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"( ) =>" ... What is this called? RRS feed

  • Question

  • Hey everyone, I apologize since this isn't 100% Silverlight related, but I came across this while setting up our test framework.

    What exactly does "( ) =>" do, and does it have a name?  For example, I have a function that requires a specific delegate function, and I can do something like this:  DeltaAsyncronous.WaitFor(() => PaletteHasLoaded("default"), 5000);

    This appears to cast the statement on the right to be a delegate?  Searching on google has got me nowhere, so I turn to you all for help!  It's driving me crazy - I need to explain how to use my class functionality - but *I* don't even know exactly how the magic works!!!

     

    Thanks in advance. 

    Tuesday, March 3, 2009 5:32 PM

Answers

All replies

  • Tuesday, March 3, 2009 5:58 PM
  • I believe it's a lambda expression with an empty parameter list.

    More info can be found here: http://msdn.microsoft.com/en-us/library/bb397687.aspx

     

    Tuesday, March 3, 2009 5:59 PM
  • Lambda Expressions!!!

    http://msdn.microsoft.com/en-us/library/bb397687.aspx

    LOL - resharper answered my question by "suggesting" it for me.

    Tuesday, March 3, 2009 6:00 PM
  • Woah... it looks like we were writing our posts at the same time [2:58, 2:59 and 3:00]

    Thank you everyone :) 

     

    Tuesday, March 3, 2009 6:03 PM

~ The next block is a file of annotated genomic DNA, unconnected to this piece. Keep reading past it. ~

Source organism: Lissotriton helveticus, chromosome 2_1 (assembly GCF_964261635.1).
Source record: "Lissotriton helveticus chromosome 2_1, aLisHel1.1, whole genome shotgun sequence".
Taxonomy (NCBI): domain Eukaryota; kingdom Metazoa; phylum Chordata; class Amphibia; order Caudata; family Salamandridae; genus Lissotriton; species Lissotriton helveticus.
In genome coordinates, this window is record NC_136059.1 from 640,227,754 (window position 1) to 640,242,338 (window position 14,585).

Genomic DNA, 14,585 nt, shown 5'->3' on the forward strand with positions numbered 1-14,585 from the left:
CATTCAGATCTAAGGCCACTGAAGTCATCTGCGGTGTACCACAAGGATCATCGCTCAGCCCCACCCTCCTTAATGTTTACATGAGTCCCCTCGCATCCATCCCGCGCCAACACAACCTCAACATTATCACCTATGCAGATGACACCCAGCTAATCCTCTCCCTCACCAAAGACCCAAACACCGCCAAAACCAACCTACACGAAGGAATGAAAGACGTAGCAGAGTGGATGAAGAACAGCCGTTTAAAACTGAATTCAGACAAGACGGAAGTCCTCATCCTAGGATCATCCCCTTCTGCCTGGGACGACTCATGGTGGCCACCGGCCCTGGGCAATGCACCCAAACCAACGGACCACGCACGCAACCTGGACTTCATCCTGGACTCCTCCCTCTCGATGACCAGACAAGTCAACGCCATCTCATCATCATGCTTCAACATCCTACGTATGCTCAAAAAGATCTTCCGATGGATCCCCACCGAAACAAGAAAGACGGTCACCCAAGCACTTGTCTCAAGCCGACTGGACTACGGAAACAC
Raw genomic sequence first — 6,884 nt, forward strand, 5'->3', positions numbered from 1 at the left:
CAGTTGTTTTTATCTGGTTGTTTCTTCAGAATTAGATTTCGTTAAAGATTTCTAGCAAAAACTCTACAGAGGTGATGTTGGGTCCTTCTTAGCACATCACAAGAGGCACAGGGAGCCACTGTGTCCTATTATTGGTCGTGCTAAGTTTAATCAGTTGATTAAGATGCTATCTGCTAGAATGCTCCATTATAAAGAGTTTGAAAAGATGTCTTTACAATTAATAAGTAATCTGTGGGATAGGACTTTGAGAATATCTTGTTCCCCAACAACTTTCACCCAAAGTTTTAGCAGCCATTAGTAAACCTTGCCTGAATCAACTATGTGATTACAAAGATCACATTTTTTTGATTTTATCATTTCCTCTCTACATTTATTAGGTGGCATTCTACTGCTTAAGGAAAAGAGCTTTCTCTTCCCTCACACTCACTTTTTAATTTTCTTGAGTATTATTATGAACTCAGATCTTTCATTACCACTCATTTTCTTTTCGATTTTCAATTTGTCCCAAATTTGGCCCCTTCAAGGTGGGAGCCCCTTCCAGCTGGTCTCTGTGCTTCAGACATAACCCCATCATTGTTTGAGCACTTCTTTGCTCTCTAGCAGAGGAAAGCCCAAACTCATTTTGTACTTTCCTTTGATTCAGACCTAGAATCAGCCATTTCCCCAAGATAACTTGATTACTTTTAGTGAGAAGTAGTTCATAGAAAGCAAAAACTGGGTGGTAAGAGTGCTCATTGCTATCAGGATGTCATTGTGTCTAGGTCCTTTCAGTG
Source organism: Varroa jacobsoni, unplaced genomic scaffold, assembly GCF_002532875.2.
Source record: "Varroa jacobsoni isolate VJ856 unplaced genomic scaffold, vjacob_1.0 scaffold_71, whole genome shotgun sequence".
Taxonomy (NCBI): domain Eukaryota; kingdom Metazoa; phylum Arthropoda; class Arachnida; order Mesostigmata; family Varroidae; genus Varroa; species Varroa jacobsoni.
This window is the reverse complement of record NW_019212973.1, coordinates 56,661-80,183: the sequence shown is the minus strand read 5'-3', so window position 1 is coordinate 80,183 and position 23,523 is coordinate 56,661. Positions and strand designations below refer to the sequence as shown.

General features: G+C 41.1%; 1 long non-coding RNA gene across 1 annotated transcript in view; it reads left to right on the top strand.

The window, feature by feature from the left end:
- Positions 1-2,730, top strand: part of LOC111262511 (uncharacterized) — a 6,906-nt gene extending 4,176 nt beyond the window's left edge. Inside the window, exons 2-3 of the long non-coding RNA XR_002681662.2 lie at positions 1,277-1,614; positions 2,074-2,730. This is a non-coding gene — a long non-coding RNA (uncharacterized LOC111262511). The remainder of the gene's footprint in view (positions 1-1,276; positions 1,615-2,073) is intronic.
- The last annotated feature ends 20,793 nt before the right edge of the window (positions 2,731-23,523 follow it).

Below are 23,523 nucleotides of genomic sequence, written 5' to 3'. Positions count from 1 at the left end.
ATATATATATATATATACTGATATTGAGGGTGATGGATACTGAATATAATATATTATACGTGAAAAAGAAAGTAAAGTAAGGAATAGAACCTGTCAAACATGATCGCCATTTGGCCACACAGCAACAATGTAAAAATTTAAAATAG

• Although it's called a Lmbda Expression I prefer the use of the name Anonymous Method. Because it's actually an inline method that is passed as an argument, think of it as a method pointer, which can be executed.
    Wednesday, March 4, 2009 1:35 AM
  • Although it's called a Lmbda Expression I prefer the use of the name Anonymous Method. Because it's actually an inline method that is passed as an argument, think of it as a method pointer, which can be executed.
     

    A lambda expression is different from a anonymous method in a way that the lambda expression has the reference to the context from where it is created.

    Wednesday, March 4, 2009 2:11 AM
  • On the toolkit at least, we call the ( ) => lambda an Action since you can define a parameter to a function that takes an Action. So, in the unit test framework, the EnqueueCallback method takes an Action.

    Thursday, March 12, 2009 1:11 PM